Nursing Science Society & Psychology department creating mental health workshops for nursing students

Nursing students face unique barriers to mental health resources, NSS president says

Troiani called the workshop "great progress."
Journal File Photo

The Nursing Science Society (NSS) and the Queen’s Psychology department are working together to support the mental health of nursing students.

Alex Troiani, NSS president, and Nathaniel Gumapac, incoming NSS president, met with Assistant Professor Katie Goldie and members of the Psychology department to discuss a future mental health workshop for nursing students, focusing on validation and resilience. 

“We want to validate the struggles nursing students are facing by connecting them to others in similar positions so they understand that they aren't the only ones having difficulty and that is ok,” Troiani wrote in a statement to The Journal.

“With regards to resilience, evidence shows that workshops that build resilience improve people’s ability to deal with stress. Stress is inevitable in school, life and nursing, so we want to provide students will strategies to improve their overall resilience.”

Virtual and free of charge, the workshop is scheduled to run in early January. NSS would also like to run the workshops in September to prepare students for stressors faced during the school year.

The workshop will be designed and implemented by students in the Psychology department, however, the NSS hopes that upper-year nursing students can use the workshop in Orientation Week in future years.

READ MORE: School of Nursing identifies mental health “vulnerabilities” in new report

“What's important about this workshop is that it's an upstream and preventative approach. When someone seeks a counsellor, there is usually something wrong that needs [to be] addressed,” Troiani wrote. 

“However, this workshop will provide skills to combat and prevent stress from getting out of control, which makes this mental health resource unique compared to the ones already available.”

According to Troiani, nursing students experience unique barriers in accessing Queen’s mental health resources. They face the added stressor of clinical placements, stemming from new environments and performance anxiety.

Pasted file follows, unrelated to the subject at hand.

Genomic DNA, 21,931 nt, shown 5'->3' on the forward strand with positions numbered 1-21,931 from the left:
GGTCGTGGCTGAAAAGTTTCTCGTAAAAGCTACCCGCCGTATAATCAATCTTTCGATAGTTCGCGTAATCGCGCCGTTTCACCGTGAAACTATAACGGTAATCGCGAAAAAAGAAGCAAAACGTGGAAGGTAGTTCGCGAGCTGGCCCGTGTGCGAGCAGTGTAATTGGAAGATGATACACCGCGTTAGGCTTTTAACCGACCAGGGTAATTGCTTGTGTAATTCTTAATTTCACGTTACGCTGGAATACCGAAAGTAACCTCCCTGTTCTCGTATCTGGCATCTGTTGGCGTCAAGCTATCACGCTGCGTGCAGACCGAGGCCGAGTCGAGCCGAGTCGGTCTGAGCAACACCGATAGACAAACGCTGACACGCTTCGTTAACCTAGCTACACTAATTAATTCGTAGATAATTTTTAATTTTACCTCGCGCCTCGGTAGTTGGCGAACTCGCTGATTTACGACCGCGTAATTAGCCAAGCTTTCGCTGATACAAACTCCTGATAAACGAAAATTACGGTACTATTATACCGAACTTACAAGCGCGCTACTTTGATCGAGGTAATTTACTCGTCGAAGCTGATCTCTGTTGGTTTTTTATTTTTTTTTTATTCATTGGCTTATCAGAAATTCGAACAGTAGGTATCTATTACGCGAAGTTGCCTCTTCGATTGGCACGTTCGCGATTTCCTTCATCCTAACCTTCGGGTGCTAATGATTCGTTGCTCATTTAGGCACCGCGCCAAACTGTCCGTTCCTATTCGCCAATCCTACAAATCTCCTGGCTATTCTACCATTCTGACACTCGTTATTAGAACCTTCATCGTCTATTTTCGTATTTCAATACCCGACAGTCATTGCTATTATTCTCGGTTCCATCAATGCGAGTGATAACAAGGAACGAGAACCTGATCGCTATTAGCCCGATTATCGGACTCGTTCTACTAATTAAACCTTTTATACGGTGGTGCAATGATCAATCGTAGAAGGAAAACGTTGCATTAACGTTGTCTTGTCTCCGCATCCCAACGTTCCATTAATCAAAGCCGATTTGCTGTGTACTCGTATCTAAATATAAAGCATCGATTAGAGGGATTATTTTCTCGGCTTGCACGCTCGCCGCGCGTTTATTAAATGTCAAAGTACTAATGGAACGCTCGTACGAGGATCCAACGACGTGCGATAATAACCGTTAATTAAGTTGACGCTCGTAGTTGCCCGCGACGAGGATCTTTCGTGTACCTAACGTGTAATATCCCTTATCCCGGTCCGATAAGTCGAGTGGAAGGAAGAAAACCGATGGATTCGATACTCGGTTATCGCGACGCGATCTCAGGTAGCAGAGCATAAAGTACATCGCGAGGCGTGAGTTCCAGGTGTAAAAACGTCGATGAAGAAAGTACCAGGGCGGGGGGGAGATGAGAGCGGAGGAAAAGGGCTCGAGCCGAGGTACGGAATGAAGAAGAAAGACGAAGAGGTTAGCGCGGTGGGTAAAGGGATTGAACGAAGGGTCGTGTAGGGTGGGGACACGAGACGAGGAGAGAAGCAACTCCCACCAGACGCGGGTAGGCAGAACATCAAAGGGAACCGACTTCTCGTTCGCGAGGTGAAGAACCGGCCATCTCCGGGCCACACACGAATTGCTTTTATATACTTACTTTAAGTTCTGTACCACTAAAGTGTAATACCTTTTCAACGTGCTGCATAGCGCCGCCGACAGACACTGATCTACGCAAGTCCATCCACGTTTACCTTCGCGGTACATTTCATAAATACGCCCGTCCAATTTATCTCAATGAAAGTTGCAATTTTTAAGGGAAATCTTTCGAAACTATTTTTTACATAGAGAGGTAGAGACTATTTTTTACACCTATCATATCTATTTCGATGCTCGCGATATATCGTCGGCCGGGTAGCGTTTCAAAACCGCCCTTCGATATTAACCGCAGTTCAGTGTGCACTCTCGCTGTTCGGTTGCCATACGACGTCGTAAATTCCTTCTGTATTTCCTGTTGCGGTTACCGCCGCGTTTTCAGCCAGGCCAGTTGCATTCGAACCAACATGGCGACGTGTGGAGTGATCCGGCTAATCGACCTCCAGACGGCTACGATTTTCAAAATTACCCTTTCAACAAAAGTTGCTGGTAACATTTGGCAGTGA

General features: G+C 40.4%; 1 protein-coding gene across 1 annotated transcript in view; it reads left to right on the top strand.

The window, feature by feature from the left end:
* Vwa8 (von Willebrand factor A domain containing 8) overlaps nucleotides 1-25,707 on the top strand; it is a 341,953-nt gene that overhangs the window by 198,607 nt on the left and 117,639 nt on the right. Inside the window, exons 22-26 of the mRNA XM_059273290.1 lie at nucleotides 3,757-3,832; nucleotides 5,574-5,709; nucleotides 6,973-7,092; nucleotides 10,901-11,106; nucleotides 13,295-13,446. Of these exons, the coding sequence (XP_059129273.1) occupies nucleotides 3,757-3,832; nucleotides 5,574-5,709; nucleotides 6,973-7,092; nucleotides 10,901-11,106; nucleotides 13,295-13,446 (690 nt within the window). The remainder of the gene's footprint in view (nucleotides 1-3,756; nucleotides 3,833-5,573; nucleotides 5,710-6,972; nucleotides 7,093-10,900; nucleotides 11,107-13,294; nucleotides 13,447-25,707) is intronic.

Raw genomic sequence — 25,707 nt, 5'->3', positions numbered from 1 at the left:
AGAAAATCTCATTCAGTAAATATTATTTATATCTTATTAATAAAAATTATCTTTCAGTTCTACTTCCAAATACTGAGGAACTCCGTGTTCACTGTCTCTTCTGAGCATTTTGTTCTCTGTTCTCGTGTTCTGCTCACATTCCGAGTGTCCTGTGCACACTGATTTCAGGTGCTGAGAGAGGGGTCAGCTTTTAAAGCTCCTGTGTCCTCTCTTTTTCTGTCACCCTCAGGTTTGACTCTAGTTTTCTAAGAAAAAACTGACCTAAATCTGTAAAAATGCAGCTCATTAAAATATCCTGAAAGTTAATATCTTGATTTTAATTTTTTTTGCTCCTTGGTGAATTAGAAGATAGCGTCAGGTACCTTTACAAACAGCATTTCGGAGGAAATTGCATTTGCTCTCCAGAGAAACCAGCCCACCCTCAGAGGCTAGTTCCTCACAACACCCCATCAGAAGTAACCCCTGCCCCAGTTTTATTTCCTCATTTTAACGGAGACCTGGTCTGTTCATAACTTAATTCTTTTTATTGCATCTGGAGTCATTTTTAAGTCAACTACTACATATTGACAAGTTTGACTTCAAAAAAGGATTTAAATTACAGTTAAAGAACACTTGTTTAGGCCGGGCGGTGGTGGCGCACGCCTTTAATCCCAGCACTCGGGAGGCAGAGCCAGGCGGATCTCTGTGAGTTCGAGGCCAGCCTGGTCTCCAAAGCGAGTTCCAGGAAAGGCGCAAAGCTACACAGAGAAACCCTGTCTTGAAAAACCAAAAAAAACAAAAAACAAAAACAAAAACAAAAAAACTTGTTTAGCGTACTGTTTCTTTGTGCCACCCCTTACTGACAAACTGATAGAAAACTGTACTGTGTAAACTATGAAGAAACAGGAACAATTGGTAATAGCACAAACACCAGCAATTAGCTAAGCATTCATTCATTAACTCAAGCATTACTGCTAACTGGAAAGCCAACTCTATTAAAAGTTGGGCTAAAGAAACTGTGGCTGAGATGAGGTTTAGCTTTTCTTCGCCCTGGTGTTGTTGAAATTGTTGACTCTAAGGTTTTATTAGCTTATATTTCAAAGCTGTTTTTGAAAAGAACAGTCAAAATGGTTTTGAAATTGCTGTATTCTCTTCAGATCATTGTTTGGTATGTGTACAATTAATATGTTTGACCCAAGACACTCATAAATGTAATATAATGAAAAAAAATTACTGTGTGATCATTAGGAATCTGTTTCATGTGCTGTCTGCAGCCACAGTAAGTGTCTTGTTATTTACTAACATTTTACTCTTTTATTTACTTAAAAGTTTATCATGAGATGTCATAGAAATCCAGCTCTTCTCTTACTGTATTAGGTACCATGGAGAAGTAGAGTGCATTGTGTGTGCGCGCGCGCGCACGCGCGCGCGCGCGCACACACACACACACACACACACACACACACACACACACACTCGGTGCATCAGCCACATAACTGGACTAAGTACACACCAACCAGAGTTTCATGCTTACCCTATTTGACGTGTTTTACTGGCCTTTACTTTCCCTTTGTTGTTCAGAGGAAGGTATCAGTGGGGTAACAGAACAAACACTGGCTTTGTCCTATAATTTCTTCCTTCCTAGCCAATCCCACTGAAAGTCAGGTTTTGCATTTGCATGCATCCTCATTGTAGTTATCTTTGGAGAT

The School of Nursing (SON) leaves the issue of mental health resources up to the University, which can create a misunderstanding about the unique needs nursing students have. 

“When students use University mental health resources such as SWS, the counsellors do not understand the clinical setting,” Troiani wrote. “Students end up spending most of their time explaining to the counsellor what clinical entails—this is not an effective use of time.”

READ MORE: Nursing wellness coaching numbers return to pre-pandemic levels

Troiani also said COVID-19 has negatively impacted nursing students’ mental health. When the pandemic hit in March, clinical rotation hours and labs were front loaded, creating more stress for nursing students and often causing a lack of self-care. 

In light of these problems, the NSS has been working to create more mental health resources for nursing students. Specifically, the Society is advocating for an embedded mental health counsellor in the SON, who will be knowledgeable of the clinical environment.

Denise Neumann-Fuhr was hired as a SON Wellness Coach in November 2019. Neumann-Fuhr holds 30-minute Zoom coaching sessions with students, in which she helps them form strategies for improving their mental wellbeing. 

“This is all great progress,” Troiani wrote. “We will continue to advocate for the mental health of nursing students.”

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